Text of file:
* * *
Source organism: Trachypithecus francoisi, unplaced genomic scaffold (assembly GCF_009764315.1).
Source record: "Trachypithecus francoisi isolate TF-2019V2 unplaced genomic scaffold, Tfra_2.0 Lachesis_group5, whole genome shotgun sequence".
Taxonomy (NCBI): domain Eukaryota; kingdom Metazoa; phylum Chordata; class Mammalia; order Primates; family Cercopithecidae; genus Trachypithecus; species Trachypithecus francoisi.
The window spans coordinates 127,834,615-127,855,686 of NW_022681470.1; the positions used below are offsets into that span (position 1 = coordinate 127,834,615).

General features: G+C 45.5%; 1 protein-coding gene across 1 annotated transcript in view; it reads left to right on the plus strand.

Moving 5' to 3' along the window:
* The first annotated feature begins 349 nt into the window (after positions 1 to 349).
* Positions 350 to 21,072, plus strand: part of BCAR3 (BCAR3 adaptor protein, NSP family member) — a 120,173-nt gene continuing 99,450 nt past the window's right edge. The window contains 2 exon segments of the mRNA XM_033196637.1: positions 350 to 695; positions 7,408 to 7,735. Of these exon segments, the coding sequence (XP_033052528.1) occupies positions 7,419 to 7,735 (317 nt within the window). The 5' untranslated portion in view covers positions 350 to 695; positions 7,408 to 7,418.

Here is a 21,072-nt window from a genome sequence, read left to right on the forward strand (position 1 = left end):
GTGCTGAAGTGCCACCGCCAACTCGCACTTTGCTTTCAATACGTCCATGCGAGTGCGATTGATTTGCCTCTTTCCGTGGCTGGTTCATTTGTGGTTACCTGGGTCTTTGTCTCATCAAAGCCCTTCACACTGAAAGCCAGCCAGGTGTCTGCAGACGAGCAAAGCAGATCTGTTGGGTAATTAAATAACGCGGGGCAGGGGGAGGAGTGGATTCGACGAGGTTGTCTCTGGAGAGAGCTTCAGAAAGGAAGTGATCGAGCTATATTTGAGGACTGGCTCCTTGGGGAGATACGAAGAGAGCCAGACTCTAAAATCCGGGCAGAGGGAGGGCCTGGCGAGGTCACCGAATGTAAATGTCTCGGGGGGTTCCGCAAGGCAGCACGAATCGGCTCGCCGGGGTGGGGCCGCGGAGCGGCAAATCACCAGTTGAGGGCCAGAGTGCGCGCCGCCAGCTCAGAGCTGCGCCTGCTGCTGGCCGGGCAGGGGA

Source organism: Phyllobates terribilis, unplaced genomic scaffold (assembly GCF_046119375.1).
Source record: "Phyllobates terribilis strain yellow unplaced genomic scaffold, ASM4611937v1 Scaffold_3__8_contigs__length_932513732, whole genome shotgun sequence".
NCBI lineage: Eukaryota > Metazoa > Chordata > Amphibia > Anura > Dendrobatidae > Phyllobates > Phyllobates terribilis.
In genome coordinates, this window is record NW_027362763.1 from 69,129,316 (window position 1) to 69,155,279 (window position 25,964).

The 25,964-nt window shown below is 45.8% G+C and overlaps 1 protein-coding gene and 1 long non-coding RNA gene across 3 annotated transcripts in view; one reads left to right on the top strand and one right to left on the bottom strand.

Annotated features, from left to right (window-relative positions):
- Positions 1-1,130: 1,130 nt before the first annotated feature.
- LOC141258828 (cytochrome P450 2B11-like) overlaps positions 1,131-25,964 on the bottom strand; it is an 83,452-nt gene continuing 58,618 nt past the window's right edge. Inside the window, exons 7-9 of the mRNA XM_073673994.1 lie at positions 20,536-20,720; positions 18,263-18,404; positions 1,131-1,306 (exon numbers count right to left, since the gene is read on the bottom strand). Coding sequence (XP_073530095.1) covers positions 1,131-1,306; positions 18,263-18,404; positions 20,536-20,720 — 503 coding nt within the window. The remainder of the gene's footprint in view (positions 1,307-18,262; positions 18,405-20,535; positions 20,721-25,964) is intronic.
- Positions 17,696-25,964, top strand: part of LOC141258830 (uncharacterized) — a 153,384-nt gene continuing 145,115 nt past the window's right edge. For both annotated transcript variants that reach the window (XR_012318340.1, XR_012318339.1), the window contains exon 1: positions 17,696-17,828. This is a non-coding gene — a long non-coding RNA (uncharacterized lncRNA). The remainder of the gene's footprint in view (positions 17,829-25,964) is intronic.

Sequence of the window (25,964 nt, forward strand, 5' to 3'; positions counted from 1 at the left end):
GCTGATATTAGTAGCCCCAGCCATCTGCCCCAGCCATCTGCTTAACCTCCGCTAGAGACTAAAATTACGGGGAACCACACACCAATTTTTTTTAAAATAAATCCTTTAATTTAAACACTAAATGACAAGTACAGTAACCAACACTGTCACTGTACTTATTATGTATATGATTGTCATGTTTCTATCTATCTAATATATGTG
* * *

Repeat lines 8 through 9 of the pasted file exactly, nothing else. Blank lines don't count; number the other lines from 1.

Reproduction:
* Positions 350 to 21,072, plus strand: part of BCAR3 (BCAR3 adaptor protein, NSP family member) — a 120,173-nt gene continuing 99,450 nt past the window's right edge. The window contains 2 exon segments of the mRNA XM_033196637.1: positions 350 to 695; positions 7,408 to 7,735. Of these exon segments, the coding sequence (XP_033052528.1) occupies positions 7,419 to 7,735 (317 nt within the window). The 5' untranslated portion in view covers positions 350 to 695; positions 7,408 to 7,418.

Here is a 21,072-nt window from a genome sequence, read left to right on the forward strand (position 1 = left end):